The Republican Party released an ad Wednesday attacking Democrats on the issue of defeating the Islamic State by pouncing on a number of recent controversial statements by President Barack Obama, Sec. John Kerry, and Hillary Clinton.
The RNC used voiceovers from the three Democrats speaking about the Islamic State to push their point that the administration does not have a plan to defeat the terrorist organization. The GOP charged Democrats for being weak on foreign policy, insisting their policies are putting America’s national security at risk. Footage of Islamic State jihadists training in the desert offered a stark contrast from the rhetoric Democrats were using.
"This cannot be an American fight," Clinton said during a Democratic debate.
"I don’t think they are gaining strength," Obama said the night of the coordinated terrorist attacks in Paris that killed 130 people. "What is true is that from the start our goal has been first to contain and we have contained them."
The GOP hit the Democratic field, specifically Clinton, for refusing to say "radical Islamic extremism," a phrase that still makes many on the left squeamish. Last week, Democrats released an ad hitting Republicans for "inciting fear" by using the term "radical Islam."
Included in the RNC’s ad was Kerry’s much-maligned statement in Paris, where the secretary of state used the word "legitimacy" to describe the rationale behind the Charlie Hebdo attacks, insinuating the terrorists were provoked.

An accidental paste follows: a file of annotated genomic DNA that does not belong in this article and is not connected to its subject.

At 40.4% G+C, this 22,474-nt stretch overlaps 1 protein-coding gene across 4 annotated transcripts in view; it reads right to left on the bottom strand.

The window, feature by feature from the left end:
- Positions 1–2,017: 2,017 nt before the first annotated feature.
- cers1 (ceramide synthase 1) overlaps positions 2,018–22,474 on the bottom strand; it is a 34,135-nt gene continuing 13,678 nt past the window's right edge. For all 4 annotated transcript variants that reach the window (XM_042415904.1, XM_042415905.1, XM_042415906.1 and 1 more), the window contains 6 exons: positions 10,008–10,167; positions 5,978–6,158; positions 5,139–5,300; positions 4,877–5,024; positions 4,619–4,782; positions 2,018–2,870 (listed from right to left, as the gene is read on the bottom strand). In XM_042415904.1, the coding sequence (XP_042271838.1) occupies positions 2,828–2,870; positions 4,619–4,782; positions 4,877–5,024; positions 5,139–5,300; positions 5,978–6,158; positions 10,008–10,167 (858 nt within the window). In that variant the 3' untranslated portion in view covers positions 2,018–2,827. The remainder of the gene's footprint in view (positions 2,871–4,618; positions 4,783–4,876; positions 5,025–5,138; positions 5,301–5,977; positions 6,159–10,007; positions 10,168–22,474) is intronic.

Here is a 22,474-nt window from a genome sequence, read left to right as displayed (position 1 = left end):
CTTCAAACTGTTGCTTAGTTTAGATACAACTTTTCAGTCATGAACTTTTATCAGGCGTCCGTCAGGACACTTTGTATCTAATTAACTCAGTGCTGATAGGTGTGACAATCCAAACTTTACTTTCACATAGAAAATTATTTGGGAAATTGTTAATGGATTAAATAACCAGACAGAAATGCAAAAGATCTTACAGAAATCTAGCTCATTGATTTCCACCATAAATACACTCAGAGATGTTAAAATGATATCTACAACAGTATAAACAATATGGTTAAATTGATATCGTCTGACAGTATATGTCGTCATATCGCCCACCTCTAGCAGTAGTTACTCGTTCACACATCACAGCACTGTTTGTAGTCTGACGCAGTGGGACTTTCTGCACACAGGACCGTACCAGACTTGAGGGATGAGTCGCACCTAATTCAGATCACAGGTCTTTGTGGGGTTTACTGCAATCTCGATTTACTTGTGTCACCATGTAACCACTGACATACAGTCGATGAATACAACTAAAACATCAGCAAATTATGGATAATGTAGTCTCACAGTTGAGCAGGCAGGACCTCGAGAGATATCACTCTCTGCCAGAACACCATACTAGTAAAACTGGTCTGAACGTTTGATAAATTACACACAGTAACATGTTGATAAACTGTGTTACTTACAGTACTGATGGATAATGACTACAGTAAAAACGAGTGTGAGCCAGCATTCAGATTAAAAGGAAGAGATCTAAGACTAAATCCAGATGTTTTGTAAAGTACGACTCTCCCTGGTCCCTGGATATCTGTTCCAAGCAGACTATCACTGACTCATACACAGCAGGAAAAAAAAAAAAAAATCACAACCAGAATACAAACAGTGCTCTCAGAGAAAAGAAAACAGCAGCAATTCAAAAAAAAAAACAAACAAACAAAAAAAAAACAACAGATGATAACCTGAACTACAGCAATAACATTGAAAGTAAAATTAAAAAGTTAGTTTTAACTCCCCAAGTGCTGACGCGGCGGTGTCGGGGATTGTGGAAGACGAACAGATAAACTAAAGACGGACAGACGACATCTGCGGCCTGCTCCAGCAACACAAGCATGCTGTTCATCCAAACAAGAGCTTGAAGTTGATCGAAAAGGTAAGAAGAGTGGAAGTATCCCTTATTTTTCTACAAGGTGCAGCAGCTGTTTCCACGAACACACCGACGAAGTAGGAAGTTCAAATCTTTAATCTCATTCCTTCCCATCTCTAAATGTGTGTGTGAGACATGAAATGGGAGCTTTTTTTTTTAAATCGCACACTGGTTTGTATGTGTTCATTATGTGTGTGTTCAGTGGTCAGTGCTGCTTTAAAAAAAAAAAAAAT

"There’s something different about what happened from Charlie Hebdo, and I think everybody would feel that. There was a sort of particularized focus and perhaps even a legitimacy in terms of–not a legitimacy, but a rationale that you could attach yourself to somehow and say, okay, they’re really angry because of this and that," Kerry said.
The video ends with a simple question directed to its audience: "Can Leaders Like These Keep Us Safe?"
A CBS poll released Monday morning found a majority of Americans do not trust the president to defeat the Islamic State. Two-thirds of the country said Obama does not have a clear plan for the crisis in the Middle East.